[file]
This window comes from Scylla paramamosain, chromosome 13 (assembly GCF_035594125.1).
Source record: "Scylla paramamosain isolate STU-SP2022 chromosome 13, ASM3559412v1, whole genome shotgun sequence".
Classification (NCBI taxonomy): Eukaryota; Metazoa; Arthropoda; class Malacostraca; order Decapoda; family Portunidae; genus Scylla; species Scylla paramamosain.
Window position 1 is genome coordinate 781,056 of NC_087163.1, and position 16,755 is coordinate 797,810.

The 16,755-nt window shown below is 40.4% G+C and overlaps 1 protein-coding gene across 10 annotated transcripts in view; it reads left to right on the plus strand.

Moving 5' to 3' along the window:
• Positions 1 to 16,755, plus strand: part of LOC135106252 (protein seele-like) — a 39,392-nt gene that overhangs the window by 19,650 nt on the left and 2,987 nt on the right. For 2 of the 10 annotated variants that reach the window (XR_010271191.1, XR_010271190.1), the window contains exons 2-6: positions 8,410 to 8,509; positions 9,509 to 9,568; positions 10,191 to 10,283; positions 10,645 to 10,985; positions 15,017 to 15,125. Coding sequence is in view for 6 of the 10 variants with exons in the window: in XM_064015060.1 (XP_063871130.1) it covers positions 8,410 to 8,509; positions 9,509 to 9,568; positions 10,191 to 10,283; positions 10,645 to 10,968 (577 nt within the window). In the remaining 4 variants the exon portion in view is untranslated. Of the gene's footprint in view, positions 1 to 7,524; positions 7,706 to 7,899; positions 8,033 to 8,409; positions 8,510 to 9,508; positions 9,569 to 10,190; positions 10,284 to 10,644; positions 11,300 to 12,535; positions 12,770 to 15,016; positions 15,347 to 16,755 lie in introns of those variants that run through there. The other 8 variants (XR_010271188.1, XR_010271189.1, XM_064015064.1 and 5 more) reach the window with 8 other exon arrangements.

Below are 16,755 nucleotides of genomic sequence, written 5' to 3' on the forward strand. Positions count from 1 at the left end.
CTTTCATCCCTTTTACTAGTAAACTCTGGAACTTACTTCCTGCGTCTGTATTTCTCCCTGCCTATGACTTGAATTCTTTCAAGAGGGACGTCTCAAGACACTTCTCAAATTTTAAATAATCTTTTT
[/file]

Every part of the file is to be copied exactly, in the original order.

This window comes from Scylla paramamosain, chromosome 13 (assembly GCF_035594125.1).
Source record: "Scylla paramamosain isolate STU-SP2022 chromosome 13, ASM3559412v1, whole genome shotgun sequence".
Classification (NCBI taxonomy): Eukaryota; Metazoa; Arthropoda; class Malacostraca; order Decapoda; family Portunidae; genus Scylla; species Scylla paramamosain.
Window position 1 is genome coordinate 781,056 of NC_087163.1, and position 16,755 is coordinate 797,810.

The 16,755-nt window shown below is 40.4% G+C and overlaps 1 protein-coding gene across 10 annotated transcripts in view; it reads left to right on the plus strand.

Moving 5' to 3' along the window:
• Positions 1 to 16,755, plus strand: part of LOC135106252 (protein seele-like) — a 39,392-nt gene that overhangs the window by 19,650 nt on the left and 2,987 nt on the right. For 2 of the 10 annotated variants that reach the window (XR_010271191.1, XR_010271190.1), the window contains exons 2-6: positions 8,410 to 8,509; positions 9,509 to 9,568; positions 10,191 to 10,283; positions 10,645 to 10,985; positions 15,017 to 15,125. Coding sequence is in view for 6 of the 10 variants with exons in the window: in XM_064015060.1 (XP_063871130.1) it covers positions 8,410 to 8,509; positions 9,509 to 9,568; positions 10,191 to 10,283; positions 10,645 to 10,968 (577 nt within the window). In the remaining 4 variants the exon portion in view is untranslated. Of the gene's footprint in view, positions 1 to 7,524; positions 7,706 to 7,899; positions 8,033 to 8,409; positions 8,510 to 9,508; positions 9,569 to 10,190; positions 10,284 to 10,644; positions 11,300 to 12,535; positions 12,770 to 15,016; positions 15,347 to 16,755 lie in introns of those variants that run through there. The other 8 variants (XR_010271188.1, XR_010271189.1, XM_064015064.1 and 5 more) reach the window with 8 other exon arrangements.

Below are 16,755 nucleotides of genomic sequence, written 5' to 3' on the forward strand. Positions count from 1 at the left end.
CTTTCATCCCTTTTACTAGTAAACTCTGGAACTTACTTCCTGCGTCTGTATTTCTCCCTGCCTATGACTTGAATTCTTTCAAGAGGGACGTCTCAAGACACTTCTCAAATTTTAAATAATCTTTTT